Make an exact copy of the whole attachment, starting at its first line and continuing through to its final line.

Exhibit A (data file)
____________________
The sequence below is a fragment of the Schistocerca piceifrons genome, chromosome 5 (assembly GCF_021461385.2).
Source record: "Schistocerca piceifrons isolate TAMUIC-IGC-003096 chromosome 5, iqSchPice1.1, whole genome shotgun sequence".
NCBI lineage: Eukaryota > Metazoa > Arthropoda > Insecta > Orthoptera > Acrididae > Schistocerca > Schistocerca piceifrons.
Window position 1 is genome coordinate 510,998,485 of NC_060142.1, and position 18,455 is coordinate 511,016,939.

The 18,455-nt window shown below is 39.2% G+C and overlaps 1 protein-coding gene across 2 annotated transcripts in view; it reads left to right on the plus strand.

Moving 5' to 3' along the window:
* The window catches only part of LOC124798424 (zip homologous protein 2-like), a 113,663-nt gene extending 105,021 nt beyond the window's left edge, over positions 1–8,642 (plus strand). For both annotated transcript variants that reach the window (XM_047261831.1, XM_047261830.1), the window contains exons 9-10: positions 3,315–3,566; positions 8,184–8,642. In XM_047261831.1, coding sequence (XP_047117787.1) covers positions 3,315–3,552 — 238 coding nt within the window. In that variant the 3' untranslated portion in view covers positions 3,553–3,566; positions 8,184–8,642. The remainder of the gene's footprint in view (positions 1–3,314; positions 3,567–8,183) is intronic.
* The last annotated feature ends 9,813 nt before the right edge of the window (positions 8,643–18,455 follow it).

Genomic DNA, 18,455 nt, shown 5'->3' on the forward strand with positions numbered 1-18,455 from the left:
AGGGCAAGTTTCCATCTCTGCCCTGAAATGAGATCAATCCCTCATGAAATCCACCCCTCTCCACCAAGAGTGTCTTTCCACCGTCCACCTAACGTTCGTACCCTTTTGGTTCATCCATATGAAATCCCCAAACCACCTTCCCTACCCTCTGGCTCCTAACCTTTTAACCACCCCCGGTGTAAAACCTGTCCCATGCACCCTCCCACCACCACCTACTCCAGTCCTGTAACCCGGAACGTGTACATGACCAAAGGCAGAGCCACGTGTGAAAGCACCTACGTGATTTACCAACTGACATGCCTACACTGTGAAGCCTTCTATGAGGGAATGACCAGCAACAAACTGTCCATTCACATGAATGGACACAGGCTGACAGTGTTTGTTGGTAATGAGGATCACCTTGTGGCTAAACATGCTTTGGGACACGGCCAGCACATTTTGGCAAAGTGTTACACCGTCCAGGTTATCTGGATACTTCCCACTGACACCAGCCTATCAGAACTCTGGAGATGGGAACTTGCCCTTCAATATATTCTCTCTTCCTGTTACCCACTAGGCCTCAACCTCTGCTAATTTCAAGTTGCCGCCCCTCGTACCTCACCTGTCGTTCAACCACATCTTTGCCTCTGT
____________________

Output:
The sequence below is a fragment of the Schistocerca piceifrons genome, chromosome 5 (assembly GCF_021461385.2).
Source record: "Schistocerca piceifrons isolate TAMUIC-IGC-003096 chromosome 5, iqSchPice1.1, whole genome shotgun sequence".
NCBI lineage: Eukaryota > Metazoa > Arthropoda > Insecta > Orthoptera > Acrididae > Schistocerca > Schistocerca piceifrons.
Window position 1 is genome coordinate 510,998,485 of NC_060142.1, and position 18,455 is coordinate 511,016,939.

The 18,455-nt window shown below is 39.2% G+C and overlaps 1 protein-coding gene across 2 annotated transcripts in view; it reads left to right on the plus strand.

Moving 5' to 3' along the window:
* The window catches only part of LOC124798424 (zip homologous protein 2-like), a 113,663-nt gene extending 105,021 nt beyond the window's left edge, over positions 1–8,642 (plus strand). For both annotated transcript variants that reach the window (XM_047261831.1, XM_047261830.1), the window contains exons 9-10: positions 3,315–3,566; positions 8,184–8,642. In XM_047261831.1, coding sequence (XP_047117787.1) covers positions 3,315–3,552 — 238 coding nt within the window. In that variant the 3' untranslated portion in view covers positions 3,553–3,566; positions 8,184–8,642. The remainder of the gene's footprint in view (positions 1–3,314; positions 3,567–8,183) is intronic.
* The last annotated feature ends 9,813 nt before the right edge of the window (positions 8,643–18,455 follow it).

Genomic DNA, 18,455 nt, shown 5'->3' on the forward strand with positions numbered 1-18,455 from the left:
AGGGCAAGTTTCCATCTCTGCCCTGAAATGAGATCAATCCCTCATGAAATCCACCCCTCTCCACCAAGAGTGTCTTTCCACCGTCCACCTAACGTTCGTACCCTTTTGGTTCATCCATATGAAATCCCCAAACCACCTTCCCTACCCTCTGGCTCCTAACCTTTTAACCACCCCCGGTGTAAAACCTGTCCCATGCACCCTCCCACCACCACCTACTCCAGTCCTGTAACCCGGAACGTGTACATGACCAAAGGCAGAGCCACGTGTGAAAGCACCTACGTGATTTACCAACTGACATGCCTACACTGTGAAGCCTTCTATGAGGGAATGACCAGCAACAAACTGTCCATTCACATGAATGGACACAGGCTGACAGTGTTTGTTGGTAATGAGGATCACCTTGTGGCTAAACATGCTTTGGGACACGGCCAGCACATTTTGGCAAAGTGTTACACCGTCCAGGTTATCTGGATACTTCCCACTGACACCAGCCTATCAGAACTCTGGAGATGGGAACTTGCCCTTCAATATATTCTCTCTTCCTGTTACCCACTAGGCCTCAACCTCTGCTAATTTCAAGTTGCCGCCCCTCGTACCTCACCTGTCGTTCAACCACATCTTTGCCTCTGT